Power Play

Stars: Christian Bale (Dick Cheney), Amy Adams (Lynne Cheney), Steve Carell (Donald Rumsfeld), Sam Rockwell (George W. Bush), Alison Pill (Mary Cheney), Lily Rabe (Liz Cheney), Tyler Perry (Colin Powell), Justin Kirk (Scooter Libby), LisaGay Hamilton (Condoleezza Rice), Bill Pullman (Nelson Rockefeller) and Jesse Plemons as the narrator
Director/Scriptwriter: Adam McKay
Composer: Nicholas Britell
Cinematography: Greig Fraser
Plan B Entertainment/Annapurna Pictures
Rating: R for violence, themed material and profanity
Running Length: 133 Minutes 

The title for this film can have two meanings.  One, indicating the Vice President and the other concerned with “vice” as a crime. Director/scriptwriter Adam McKay gives the audience the story of Dick Cheney who climbed the political ranks of Washington, D.C. to become Vice President with George W. Bush as president. Christian Bale (“Hostiles”) takes on the role of Dick Cheney and it is hard to tell it isn’t the real Cheney on screen.  He has the voice, physical appearance and mannerisms down pat. Amy Adams is Lynne, Dick’s wife, and the advice behind the man. Bale gained 40 pounds to play this role and Cheney’s story is told with humor and seriousness.  The scene-stealer, though, is Sam Rockwell as George W. Bush, who always seems two beats behind everyone else.  The story is told by a narrator, Jesse Plemons. 

The film begins with Cheney as a young college student with a drinking problem. He is from Wyoming, but ends up at Yale and then gets tossed out.  He meets Lynne in 1963 when he played football. The story goes back and forth in time from younger days to their present time during the George W. Bush Administration. Profanity is widely used especially by Donald Rumsfeld (Steve Carell). Women were supposed to be in the background in dinner parties, as men adjourned to another room to drink, smoke and discuss politics. Cheney won the 1978 Wyoming Congressional race and then it was on to D.C. Cheney had his first heart attack in 1984. Family life centers on his two daughters Liz and Mary and what effects it has on the family to find out Mary is gay. Under President George H. W. Bush, Cheney is Secretary of Defense and 6th in Line to the Presidency.  The climb to the top continues, as Dick Cheney is asked to be George W. Bush’s running mate, and with that, more power.  In the film, you begin to wonder who is really running the country, Bush or Cheney and the Vietnam War is past, so now it is Iran and Iraq.  It seems as though America is always at war with a country over something, and could this have been avoided, or not?  There is a phrase used concerning invading countries, “You break it, you bought it.”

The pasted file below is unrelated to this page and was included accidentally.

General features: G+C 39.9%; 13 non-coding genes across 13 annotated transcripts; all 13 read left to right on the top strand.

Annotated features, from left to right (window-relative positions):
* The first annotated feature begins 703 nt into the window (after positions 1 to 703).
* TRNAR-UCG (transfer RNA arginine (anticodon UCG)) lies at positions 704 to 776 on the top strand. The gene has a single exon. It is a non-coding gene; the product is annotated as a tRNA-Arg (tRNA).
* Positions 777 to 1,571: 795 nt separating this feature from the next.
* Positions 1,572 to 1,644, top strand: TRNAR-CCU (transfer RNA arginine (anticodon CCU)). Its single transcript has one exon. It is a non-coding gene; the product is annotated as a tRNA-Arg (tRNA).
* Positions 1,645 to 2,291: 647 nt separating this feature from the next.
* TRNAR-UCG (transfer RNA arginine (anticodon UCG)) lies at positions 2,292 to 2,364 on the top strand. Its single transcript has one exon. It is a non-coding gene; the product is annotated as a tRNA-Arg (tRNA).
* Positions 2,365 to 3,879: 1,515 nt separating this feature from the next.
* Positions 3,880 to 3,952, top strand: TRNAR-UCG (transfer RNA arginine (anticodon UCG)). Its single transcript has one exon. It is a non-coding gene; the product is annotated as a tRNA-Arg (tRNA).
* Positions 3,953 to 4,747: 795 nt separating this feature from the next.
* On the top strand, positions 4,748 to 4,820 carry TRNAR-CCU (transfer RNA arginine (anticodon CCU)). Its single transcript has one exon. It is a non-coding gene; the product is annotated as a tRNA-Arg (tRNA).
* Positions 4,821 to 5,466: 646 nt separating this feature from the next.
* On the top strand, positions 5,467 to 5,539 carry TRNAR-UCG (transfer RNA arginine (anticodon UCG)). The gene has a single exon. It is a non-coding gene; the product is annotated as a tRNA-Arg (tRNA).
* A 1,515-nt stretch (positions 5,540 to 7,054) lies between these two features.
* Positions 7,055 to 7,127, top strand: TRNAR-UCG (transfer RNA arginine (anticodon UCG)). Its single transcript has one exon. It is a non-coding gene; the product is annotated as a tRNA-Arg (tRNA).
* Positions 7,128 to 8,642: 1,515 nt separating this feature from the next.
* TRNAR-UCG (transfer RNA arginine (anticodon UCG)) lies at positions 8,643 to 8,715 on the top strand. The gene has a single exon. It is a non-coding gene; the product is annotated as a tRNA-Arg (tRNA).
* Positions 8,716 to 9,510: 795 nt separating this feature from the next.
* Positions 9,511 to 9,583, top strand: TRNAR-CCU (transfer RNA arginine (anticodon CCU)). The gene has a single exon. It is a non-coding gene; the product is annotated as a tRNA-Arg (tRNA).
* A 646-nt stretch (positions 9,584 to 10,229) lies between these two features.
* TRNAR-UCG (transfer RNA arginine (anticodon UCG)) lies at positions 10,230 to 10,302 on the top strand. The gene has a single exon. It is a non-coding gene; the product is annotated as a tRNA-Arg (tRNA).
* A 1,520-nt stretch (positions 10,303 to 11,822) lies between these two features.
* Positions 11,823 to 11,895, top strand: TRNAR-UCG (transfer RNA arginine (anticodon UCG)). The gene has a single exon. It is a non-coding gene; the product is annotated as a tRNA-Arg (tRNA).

What I found interesting in this film, is that with the health problems Dick Cheney had and the physical weight he carried, he managed to stay on top of the game so long.  Lynne Cheney had her own career in the scholastic system. However, as shown here, Lynne was a power behind the throne in her own right.  As far as acting, Christian Bale becomes Dick Cheney. Tyler Perry is Colin Powell and Sam Rockwell becomes George W. Bush. Then, there is Steve Carell as Donald Rumsfeld, and this characterization gives comedy new meaning. Every other word is profane. 

The physical setting such as homes, cars, clothing and so on takes you back to the 1970's and on time period, including the destroying of the Twin Towers in New York City. How the top echelon heard of this comes in varying ways.  Then, there was the mortgage scandal which was like a war on the home front. Director Adam McKay ("The Big Short") does much with playing with the audience.  For example, just when you think this is a short film with credits, he bounces back to the story. Keeps you on your toes.  As far as politics is concerned, war is war and invasions are sometimes determined not on what is better for each country, but what is better for the larger country.  As Cheney is quoted in a famous television interview, “You chose me and I did what you asked.” 


Copyright 2019 Marie Asner